Within a few years the Wyoming, the Ontiora and other apartment houses also rose on Seventh, and ultimately the stone-dealer Thomas Osborne decided to try his hand at this new type of multiple dwelling. His 1885 Osborne, a veritable brownstone quarry of 14 floors at the northwest corner of 57th, was one of the biggest of the crop.
The seed of innovation does not always find fertile ground, and The Real Estate Record and Guide saw “nothing architecturally interesting” about Osborne’s effort. A further slap in the face came when Osborne lost his vertical advertisement through foreclosure. However, it was the first of several apartment-house place markers on this block of 57th Street, including the Rodin Studios, on the southwest corner of Seventh, as well as others nearby, like the Alwyn Court at 58th Street.
A second thread of development arrived in 1892, when the American Fine Arts Society built 215 West 57th, the structure now known as the Art Students League. The society was a consortium of art organizations that banded together in 1889, and in moving to this block extended a line of ateliers on West 57th Street, like the Rembrandt and Sherwood Studios, and also Carnegie Hall, begun at Seventh and 57th in 1889.
A relation of the society’s was the lacy Gothic American Society of Civil Engineers, at 220 West 57th Street, built in 1897 and occupied for years by Lee’s Art Shop, which has preserved many of the interior details.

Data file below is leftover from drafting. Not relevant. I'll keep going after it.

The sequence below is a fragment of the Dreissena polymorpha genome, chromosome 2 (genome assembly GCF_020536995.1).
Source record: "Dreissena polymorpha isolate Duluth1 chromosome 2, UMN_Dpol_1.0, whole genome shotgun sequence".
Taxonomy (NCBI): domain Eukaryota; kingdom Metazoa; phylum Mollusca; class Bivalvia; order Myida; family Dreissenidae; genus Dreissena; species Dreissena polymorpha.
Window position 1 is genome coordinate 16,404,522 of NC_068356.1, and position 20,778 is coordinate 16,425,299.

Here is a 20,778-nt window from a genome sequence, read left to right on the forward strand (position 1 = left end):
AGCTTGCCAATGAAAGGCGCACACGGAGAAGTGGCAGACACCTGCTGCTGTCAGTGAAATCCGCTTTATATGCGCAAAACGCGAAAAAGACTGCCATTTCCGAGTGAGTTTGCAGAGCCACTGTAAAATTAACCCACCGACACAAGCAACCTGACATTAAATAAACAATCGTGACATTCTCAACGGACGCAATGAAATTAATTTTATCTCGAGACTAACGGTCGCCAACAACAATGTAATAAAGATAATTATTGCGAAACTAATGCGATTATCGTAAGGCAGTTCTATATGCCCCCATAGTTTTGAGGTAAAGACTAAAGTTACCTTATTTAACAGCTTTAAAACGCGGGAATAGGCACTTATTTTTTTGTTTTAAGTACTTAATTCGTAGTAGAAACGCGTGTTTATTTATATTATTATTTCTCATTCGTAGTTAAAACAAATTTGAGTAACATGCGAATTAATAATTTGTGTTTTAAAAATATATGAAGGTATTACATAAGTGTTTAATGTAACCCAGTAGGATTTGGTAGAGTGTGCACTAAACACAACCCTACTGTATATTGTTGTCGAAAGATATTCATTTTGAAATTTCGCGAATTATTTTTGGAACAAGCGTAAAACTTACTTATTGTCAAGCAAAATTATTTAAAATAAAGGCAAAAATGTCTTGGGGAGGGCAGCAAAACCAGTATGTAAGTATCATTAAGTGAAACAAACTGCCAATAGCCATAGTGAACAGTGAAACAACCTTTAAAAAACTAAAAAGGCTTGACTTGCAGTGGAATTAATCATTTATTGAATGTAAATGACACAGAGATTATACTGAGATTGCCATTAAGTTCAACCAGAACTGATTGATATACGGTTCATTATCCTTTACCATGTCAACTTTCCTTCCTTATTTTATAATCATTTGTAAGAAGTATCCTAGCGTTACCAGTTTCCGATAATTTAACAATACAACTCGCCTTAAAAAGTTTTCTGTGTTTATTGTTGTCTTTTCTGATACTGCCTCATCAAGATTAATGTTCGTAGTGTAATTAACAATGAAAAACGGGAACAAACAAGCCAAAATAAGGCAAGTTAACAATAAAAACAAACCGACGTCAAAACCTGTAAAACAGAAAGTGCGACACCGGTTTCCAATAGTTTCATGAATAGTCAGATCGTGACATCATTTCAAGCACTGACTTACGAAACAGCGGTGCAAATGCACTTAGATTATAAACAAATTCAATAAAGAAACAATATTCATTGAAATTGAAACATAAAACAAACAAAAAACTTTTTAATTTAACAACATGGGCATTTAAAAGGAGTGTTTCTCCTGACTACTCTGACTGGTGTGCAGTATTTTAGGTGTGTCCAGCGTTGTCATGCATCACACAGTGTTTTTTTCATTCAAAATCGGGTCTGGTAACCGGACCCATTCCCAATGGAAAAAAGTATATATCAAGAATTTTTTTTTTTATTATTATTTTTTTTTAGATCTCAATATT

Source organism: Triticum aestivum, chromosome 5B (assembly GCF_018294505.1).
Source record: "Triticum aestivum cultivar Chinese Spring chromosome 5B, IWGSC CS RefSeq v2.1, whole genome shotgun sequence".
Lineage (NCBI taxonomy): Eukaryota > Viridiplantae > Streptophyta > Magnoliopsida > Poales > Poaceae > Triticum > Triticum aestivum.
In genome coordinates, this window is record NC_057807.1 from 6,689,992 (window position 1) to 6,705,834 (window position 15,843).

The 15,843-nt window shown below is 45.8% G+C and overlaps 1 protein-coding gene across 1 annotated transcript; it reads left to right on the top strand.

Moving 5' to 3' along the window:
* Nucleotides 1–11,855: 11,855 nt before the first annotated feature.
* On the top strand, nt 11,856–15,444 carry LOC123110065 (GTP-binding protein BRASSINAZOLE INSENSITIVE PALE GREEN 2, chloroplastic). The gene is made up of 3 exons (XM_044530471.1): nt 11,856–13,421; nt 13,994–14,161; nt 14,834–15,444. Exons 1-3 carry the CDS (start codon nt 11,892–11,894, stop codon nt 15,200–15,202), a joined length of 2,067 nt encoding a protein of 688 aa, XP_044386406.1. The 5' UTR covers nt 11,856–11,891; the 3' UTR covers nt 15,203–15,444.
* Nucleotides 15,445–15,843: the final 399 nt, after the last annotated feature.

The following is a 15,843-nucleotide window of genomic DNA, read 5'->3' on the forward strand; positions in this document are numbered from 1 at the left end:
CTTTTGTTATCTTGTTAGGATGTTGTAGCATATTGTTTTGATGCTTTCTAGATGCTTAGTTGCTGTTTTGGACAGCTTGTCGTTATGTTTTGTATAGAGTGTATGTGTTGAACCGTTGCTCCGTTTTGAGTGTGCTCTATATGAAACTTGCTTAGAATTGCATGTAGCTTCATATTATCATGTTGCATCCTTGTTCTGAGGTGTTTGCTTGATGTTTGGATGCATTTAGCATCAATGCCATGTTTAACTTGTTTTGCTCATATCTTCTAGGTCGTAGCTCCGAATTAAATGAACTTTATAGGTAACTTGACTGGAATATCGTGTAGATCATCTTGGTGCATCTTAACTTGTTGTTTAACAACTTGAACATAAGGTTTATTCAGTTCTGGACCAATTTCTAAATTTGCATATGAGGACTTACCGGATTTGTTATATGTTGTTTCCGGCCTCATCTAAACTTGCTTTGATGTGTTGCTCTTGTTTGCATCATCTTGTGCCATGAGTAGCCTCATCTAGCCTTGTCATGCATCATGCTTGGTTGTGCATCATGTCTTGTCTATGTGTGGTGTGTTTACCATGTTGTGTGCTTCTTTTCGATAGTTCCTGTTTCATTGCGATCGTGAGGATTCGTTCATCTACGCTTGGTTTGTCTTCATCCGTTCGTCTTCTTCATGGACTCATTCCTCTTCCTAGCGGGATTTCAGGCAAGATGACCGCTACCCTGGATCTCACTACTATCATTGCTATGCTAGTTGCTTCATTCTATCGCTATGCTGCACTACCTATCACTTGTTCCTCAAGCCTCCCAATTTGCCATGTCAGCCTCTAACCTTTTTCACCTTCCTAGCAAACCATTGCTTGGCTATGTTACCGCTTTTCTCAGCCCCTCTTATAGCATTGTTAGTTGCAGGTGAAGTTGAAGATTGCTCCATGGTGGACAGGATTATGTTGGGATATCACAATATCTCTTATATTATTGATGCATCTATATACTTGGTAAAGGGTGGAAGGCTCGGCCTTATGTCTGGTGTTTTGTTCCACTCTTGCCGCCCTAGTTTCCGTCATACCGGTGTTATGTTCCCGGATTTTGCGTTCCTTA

The final part of the transformation was the northward movement of the carriage operations of Longacre Square along Broadway. This was first felt in 1902 at midblock, next to the Art Students League, with Frank Gould’s colossal, banklike indoor riding ring, long ago demolished.
Peerless and Demarest, builders of horse-drawn and motorized vehicles, followed, and by 1910 had erected their Gothic-style white terra-cotta factory and showroom — later owned by General Motors — at the southeast corner of Broadway and 57th. At the northeast corner, Fiat took over a four-level store and showroom.
Almost simultaneously the Chicago architect Howard Van Doren Shaw designed a building with an unusual double façade for the L-shaped plot fronting on both Broadway and 57th.
By this time the block had just a few available plots, including one at No. 218 on the south side for which, in 1916, Consolidated Gas had Warren & Wetmore design its three-story limestone showroom. Although a commercial enterprise, the building certainly had a civic grandeur. It was torn down years ago.
In the 1990s the Art Students League declined two offers to build a tall building over its rear parcel. But the offer of $20 million for its air rights from Extell Development was persuasive, and now plans call for the league building to have a skinny pencil-case tower cantilevered overhead.
The Extell project would not be possible without the commission’s astonishing move of making a landmark of the Broadway frontage of the Shaw building while leaving the 57th Street bay, essentially identical to the one on Broadway, up for grabs. And grabbed it the developer has; the site is now cleared.
We have, then, a New York block, a sort of architectural loom on which three distinct strands coming from three directions were woven into a single fabric — where from now on it appears the only place to go may be straight up.